I'm doing a project to move a small board up and down and side to side pretty fast. I plan to do the up and down motion with electromagnets and the side to side with a stepper motor.

Is it possible to use 4 small electromagnets to move a 20lb object at around 72 times per minute with a max distance of 1.5 cm? How would I go about doing this if it is the case. Like how would I hook it up and what kind of hardware would I need?

Get some linear actuator that's strong enough to move that 9 kg over 4 cm in 0.833 seconds (including acceleration AND deceleration as you have to start moving it back at the end of that time). It's rather basic physics to calculate the force needed to make that move.
If it's back and forth 72 times, you have to half that time and quadruple that force.
If you have to have it move over that distance at a rather constant force, add a zero or two to that required force.

Hardware you're going to need:

• some form of pretty beefy linear actuator,
• a big power supply to match,
• control hardware (which depends in part on the first two).

To get an idea of the force needed: grab the object (or another 9 kg one that you're allowed to break) in your hands, and try to move it left and right as fast as you can between two points 4 cm apart, No less, no further, no end stops (or you get bounce). I don't expect you can get close to the speed you're asking for with your bare hands.

OTOH, why use electomagnetic force for acceleration and deceeleration alone? Make it all bounce against a spring to get back some of the kinetic energy. Having electricity doing everything doesn't always imply smart design.

Is the object to move the board around or, is it to experiment with the electromechanical aspects?

If moving the board is the focus would not a motor driven rod connected to the board work as well? Think of a car's crankshaft driving the piston up and down.

Johan_Ha:
Make it all bounce against a spring to get back some of the kinetic energy.

I said "without end stops" as OP didn't mention constant back-and-forth movement or controlled movement. I assumed the latter as OP also mentioned it has to be moved in two different directions. Using springs and a constant vibration would indeed make it require a lot less power.

Is it possible to use 4 small electromagnets to move a 20lb object

Well, they'll be small in comparison to the ones used in a steelmaking plant. I would guess that they'll weigh about 20lb each. 4cm is actually a long distance for electromagnets to work on.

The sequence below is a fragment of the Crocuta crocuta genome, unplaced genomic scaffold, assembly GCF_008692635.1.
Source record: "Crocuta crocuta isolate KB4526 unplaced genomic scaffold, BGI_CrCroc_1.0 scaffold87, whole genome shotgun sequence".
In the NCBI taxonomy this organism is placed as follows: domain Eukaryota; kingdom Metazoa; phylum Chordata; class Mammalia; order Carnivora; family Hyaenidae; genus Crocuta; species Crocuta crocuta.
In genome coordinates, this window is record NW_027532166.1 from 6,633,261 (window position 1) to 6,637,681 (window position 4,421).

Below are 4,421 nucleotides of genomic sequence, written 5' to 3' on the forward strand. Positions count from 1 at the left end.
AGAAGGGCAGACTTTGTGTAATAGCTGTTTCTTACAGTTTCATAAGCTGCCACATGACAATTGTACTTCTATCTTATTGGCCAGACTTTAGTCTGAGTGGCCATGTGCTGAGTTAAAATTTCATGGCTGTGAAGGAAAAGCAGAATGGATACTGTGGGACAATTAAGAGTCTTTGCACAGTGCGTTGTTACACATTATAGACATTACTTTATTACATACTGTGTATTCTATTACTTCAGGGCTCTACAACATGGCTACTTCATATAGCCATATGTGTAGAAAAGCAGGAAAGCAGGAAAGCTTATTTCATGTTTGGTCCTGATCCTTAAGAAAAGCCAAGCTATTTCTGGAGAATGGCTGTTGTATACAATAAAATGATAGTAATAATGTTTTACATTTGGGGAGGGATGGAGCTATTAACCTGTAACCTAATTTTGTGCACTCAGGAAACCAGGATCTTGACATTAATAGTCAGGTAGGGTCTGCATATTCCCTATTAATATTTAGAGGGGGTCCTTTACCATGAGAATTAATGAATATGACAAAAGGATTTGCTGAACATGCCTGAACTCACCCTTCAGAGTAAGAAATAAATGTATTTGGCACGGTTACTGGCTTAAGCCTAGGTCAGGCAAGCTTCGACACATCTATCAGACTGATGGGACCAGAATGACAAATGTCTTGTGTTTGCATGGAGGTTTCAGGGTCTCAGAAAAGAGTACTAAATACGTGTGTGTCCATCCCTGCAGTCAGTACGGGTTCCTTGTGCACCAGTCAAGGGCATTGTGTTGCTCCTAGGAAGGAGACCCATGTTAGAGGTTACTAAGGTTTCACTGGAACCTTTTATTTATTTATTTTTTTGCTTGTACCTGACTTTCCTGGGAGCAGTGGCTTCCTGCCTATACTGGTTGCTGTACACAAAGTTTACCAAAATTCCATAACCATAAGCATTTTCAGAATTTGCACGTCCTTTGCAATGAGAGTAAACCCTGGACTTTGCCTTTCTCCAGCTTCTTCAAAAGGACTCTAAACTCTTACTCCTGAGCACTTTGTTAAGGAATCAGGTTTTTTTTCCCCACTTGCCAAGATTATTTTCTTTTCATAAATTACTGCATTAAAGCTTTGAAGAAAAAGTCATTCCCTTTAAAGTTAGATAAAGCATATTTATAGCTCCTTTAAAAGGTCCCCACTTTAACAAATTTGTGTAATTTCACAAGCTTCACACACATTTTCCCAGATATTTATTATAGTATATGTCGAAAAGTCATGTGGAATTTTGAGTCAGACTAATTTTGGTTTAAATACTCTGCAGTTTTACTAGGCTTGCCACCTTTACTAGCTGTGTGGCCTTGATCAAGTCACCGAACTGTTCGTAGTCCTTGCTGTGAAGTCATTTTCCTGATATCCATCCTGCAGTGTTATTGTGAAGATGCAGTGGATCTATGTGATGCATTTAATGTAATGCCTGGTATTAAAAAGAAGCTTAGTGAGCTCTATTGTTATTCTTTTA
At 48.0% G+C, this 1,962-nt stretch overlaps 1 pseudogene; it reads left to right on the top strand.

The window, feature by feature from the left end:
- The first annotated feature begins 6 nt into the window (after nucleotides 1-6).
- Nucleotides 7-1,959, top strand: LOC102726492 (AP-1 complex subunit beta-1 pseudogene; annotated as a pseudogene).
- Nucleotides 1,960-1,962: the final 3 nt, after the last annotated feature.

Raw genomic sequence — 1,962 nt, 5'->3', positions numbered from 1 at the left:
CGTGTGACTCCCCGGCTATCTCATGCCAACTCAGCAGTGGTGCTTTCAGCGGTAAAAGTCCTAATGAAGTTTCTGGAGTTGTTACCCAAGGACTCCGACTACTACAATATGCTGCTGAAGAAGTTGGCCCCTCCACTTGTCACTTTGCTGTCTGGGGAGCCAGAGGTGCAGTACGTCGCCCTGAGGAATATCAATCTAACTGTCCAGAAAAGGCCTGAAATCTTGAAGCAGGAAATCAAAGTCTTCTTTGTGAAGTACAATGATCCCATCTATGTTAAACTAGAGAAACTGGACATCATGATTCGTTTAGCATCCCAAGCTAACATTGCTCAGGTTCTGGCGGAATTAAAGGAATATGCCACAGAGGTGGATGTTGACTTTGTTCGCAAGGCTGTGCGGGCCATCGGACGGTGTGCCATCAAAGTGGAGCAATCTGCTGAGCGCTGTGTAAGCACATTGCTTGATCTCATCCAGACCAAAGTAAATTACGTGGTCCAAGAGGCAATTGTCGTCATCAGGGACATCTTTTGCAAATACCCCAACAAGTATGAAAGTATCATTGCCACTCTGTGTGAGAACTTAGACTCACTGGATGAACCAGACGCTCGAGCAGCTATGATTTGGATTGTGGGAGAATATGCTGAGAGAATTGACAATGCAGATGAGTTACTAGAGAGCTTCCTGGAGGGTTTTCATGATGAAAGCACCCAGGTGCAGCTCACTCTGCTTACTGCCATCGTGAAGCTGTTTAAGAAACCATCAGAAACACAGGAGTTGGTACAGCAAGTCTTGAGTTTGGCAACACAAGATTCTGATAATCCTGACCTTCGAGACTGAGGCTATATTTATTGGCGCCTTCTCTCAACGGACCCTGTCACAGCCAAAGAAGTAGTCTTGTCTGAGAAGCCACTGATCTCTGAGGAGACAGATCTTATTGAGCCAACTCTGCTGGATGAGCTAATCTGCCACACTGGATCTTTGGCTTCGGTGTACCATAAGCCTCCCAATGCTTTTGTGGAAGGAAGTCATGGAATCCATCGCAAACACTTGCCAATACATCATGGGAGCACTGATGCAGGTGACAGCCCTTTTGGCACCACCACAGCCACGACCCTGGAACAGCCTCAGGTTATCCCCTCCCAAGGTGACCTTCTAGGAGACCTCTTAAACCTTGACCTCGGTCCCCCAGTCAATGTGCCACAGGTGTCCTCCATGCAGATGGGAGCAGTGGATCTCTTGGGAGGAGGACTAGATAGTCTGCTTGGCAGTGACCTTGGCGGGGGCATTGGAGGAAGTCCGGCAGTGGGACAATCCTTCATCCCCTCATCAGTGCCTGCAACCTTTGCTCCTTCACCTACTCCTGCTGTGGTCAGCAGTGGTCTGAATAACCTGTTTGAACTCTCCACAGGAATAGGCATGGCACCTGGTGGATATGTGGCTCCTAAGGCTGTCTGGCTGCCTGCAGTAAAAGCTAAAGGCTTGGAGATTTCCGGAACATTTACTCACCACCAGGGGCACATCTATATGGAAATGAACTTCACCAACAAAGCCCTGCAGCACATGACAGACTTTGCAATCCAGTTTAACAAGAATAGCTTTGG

Johan_Ha:
OTOH, why use electomagnetic force for acceleration and deceeleration alone? Make it all bounce against a spring to get back some of the kinetic energy. Having electricity doing everything doesn't always imply smart design.

I wish I could but the motion needs to be well defined and precise. I can't have it be inaccurate at all.

wvmarle:
Get some linear actuator that's strong enough to move that 9 kg over 4 cm in 0.833 seconds (including acceleration AND deceleration as you have to start moving it back at the end of that time). It's rather basic physics to calculate the force needed to make that move.
If it's back and forth 72 times, you have to half that time and quadruple that force.
If you have to have it move over that distance at a rather constant force, add a zero or two to that required force.

Hardware you're going to need:

• some form of pretty beefy linear actuator,
• a big power supply to match,
• control hardware (which depends in part on the first two).

To get an idea of the force needed: grab the object (or another 9 kg one that you're allowed to break) in your hands, and try to move it left and right as fast as you can between two points 4 cm apart, No less, no further, no end stops (or you get bounce). I don't expect you can get close to the speed you're asking for with your bare hands.

Would there be a major difference if it were 1.5 cm?

dougp:
Is the object to move the board around or, is it to experiment with the electromechanical aspects?

If moving the board is the focus would not a motor driven rod connected to the board work as well? Think of a car's crankshaft driving the piston up and down.

I need the variability of 0.5 cm to 1.5 cm, on the move. So that I can change the amplitude. That was my initial design but its not variable on the go.

MorganS:
Well, they'll be small in comparison to the ones used in a steelmaking plant. I would guess that they'll weigh about 20lb each. 4cm is actually a long distance for electromagnets to work on.

What about 1.5 cm max? How heavy would you think that to be?

To rephrase my problem. This board needs to go up and down carrying a 20 lb object with a max of 1.5 cm. 72 times per minute. The motion needs to be precise and controlled otherwise there is no point in this. So I can't use springs because I have to know exactly where the board will be at all times.

I'm not talking electromagnets, but linear actuators (various options for this, the simplest being solenoids but those know only two settings: in and out, and some may even only pull and rely on a spring to push).

As it seems you miss basic physics (a bad sign for the rest of the project) here by back-of-a-napkin calculation.